Under the gaze of the extremely cool teenagers who worked at the theater, I crawled on my hands and knees to find the lost ring. I was easily embarrassed as a child, but I endured because I coveted the ring — you build a special relationship with the object of your torment — which had been passed down from my grandfather to my father. I never met my grandfather, who died when my father was in seminary preparing to be a priest. Dad left school, returned home, married my mother, became a fireman.
The upcoming SNES Classic Edition will be the first official video game console to emulate a number of the Super Nintendo’s most beloved games. This exhaustive breakdown by Digital Foundry of the Super Nintendo hardware explains why a handful of technically impressive games — like the original Star Fox — never appeared on Nintendo’s Virtual Console services, and the role supplemental cartridge chips played in the life cycle of the 16-bit hardware.
Twenty years ago, Barry Sonnenfeld gave the world Men in Black, a science fiction comedy perhaps best remembered for its music video, featuring Will Smith dancing alongside a compute-animated space alien. But what I remember most fondly is a low-stakes scene with no special effects or pop songs. Tucked into the first act, the moment is brief, subtle, and to this day, I find it unrivaled in terms of charm and efficiency.
Muck Rack makes it simple to find people, tweets, or articles that mention any name, keyword, company, hashtag etc. We've compiled this guide to help you make the most of your search.
Selecting a term
Start searching tweets, articles from media outlets, articles mentioned in tweets, journalists'
names, titles and bios with some suggested searches:
Companies or Topics (e.g. iPhone, Microsoft)
Phrases (e.g. "cloud computing") — use quotes to keep the terms together
Twitter handles (e.g. @username) — returns those who have mentioned or replied to
Names (e.g. "David Pogue")
Hashtags (e.g. #sxsw, #london2012)
Bio details (e.g. vegan, Olympics, father)
Muck Rack's Advanced Search allows for many boolean operators.
Find results that mention multiple specified terms, use AND or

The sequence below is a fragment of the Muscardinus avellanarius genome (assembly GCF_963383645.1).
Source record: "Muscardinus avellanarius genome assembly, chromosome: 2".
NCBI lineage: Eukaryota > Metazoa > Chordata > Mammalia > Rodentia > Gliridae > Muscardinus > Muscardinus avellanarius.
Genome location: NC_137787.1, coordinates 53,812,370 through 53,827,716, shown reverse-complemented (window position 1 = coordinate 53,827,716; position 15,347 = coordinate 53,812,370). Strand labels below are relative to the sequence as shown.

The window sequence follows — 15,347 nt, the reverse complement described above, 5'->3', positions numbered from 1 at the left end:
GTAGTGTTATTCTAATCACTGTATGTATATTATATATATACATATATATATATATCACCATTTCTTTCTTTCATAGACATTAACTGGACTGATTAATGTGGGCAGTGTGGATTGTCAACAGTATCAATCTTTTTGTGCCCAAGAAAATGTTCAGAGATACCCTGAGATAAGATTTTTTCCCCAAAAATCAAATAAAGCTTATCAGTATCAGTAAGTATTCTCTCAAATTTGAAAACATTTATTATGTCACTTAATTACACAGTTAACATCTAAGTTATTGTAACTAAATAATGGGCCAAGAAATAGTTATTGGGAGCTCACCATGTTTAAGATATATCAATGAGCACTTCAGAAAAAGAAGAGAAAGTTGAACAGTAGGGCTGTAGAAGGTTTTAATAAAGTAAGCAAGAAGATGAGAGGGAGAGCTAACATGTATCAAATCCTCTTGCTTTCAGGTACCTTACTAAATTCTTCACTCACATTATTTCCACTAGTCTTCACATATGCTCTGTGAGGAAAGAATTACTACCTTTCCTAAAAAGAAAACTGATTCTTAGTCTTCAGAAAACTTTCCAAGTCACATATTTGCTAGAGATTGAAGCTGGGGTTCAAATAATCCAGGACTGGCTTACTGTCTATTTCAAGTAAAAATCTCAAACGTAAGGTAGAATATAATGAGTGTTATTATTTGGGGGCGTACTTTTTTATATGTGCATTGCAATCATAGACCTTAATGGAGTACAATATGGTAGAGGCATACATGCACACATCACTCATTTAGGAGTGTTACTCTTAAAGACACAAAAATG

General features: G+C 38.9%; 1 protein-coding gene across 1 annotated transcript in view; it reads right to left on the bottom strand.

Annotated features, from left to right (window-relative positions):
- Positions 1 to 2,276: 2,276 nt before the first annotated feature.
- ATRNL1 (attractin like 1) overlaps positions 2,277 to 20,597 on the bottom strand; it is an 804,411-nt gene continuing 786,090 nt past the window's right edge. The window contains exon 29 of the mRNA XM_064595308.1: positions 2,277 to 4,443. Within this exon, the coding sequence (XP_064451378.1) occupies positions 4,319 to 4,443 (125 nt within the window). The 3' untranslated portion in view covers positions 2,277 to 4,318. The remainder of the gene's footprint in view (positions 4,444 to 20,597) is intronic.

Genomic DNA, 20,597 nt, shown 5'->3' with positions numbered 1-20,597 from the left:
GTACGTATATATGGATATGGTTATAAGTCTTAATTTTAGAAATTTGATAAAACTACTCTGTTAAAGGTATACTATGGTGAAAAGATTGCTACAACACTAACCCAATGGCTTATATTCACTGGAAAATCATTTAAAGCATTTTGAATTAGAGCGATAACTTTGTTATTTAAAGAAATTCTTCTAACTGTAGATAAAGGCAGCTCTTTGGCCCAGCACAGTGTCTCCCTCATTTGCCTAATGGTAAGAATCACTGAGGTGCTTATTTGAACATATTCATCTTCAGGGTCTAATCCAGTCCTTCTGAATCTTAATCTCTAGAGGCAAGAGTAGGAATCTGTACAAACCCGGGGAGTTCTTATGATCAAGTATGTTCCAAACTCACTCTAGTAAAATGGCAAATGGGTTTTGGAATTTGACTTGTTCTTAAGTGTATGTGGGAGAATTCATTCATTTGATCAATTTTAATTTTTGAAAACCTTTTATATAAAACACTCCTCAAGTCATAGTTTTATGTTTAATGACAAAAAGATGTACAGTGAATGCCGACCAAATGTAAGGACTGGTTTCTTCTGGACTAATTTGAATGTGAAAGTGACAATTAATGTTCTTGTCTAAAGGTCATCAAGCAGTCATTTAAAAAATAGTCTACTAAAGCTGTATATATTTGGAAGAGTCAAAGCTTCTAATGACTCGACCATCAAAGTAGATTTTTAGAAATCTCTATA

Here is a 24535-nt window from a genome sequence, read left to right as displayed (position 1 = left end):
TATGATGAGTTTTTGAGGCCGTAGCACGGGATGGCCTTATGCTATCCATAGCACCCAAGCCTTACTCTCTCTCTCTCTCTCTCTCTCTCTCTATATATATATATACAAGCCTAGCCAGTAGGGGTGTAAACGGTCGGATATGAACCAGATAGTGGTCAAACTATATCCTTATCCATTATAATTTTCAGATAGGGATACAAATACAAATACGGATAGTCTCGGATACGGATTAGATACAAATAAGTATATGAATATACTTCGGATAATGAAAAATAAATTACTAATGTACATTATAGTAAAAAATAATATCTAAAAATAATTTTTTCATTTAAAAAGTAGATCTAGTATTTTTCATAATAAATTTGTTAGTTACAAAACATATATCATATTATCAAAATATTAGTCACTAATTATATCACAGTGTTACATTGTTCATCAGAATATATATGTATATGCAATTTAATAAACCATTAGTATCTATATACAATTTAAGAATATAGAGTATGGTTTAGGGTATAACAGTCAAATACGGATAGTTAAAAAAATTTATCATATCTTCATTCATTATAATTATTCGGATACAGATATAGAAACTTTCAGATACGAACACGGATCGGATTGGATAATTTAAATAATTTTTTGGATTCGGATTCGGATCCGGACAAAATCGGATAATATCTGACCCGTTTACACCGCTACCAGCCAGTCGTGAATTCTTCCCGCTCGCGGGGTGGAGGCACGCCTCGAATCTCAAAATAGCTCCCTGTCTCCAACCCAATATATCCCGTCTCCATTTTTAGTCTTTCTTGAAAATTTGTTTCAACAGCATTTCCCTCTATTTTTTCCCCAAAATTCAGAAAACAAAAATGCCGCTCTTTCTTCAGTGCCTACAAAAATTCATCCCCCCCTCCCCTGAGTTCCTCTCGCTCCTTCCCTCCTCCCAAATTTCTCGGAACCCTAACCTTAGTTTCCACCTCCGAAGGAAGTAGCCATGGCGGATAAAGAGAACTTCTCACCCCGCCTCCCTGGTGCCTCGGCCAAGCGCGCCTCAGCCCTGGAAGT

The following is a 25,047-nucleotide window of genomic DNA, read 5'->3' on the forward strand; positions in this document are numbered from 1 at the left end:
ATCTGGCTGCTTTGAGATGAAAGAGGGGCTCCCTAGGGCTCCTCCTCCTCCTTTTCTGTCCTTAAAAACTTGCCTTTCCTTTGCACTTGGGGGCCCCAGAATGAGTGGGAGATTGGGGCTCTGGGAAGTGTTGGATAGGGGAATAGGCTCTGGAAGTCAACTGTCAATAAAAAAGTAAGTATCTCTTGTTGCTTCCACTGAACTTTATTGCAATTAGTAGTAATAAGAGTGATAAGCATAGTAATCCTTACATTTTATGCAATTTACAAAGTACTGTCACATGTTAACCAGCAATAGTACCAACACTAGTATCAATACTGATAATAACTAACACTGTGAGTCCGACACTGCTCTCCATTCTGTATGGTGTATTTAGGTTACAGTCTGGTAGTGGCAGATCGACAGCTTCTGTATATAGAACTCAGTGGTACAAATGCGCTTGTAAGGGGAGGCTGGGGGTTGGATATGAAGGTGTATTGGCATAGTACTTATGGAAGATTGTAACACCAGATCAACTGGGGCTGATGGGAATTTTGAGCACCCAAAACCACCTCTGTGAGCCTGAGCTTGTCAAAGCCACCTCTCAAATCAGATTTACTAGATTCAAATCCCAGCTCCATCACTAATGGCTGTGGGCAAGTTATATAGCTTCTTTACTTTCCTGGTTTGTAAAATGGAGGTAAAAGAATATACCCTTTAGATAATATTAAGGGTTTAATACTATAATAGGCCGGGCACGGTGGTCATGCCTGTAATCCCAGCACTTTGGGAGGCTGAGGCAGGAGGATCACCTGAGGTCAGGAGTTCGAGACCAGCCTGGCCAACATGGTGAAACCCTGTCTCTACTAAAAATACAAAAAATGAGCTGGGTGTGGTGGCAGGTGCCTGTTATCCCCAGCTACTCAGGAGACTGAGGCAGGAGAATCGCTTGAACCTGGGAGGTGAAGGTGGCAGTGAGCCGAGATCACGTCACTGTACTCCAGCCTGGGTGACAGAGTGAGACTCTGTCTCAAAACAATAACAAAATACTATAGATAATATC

+. For example, ensure each result contains both Elon Musk and Mark Zuckerberg by
searching Obama AND Romney or Obama + Romney.
Use the operators OR or , to broaden your search when you'd like either of
multiple terms to appear in results. (This is the default behavior of our search when no operators
are used.) For example, search for democrat OR republican to find results that refer to
Democrats and/or Republicans.
Use NOT or - to subtract results from your search. For
example, searching Disney will yield results about the Walt Disney Company as well as Walt Disney
World Resort. To exclude mentions of Disney World, search for Disney -World or Disney
When using one of these operators with a phrase, enclose it in quotation marks. For example, you can
find results about smartphones excluding Apple's iPhone 4S by searching smartphone -"iPhone
Exact case matching or punctuation
If you're searching for a brand name or keyword that relies on specific punctuation marks or capitalization, you can
find results that match your exact query by adding matchcase: before the keyword you're searching for, like matchcase:E*TRADE .
Use parentheses to separate multiple
boolean phrases. For example, to find journalists talking about having fun in Disney World or
Disneyland, search for ("disney world" OR disneyland) AND fun.
An asterisk can be used to search for any variation of a root word truncated by the asterisk. For example, searching for admin* will return results for administrator, administration, administer, administered, etc.
A near operator is an AND operator where you can control the distance between the words. You can vary the distance the near operation uses by adding a forward slash and number (between 0-99) such as strawberries NEAR/10 "whipped cream", which means the strawberries must exist within 10 words of "whipped cream".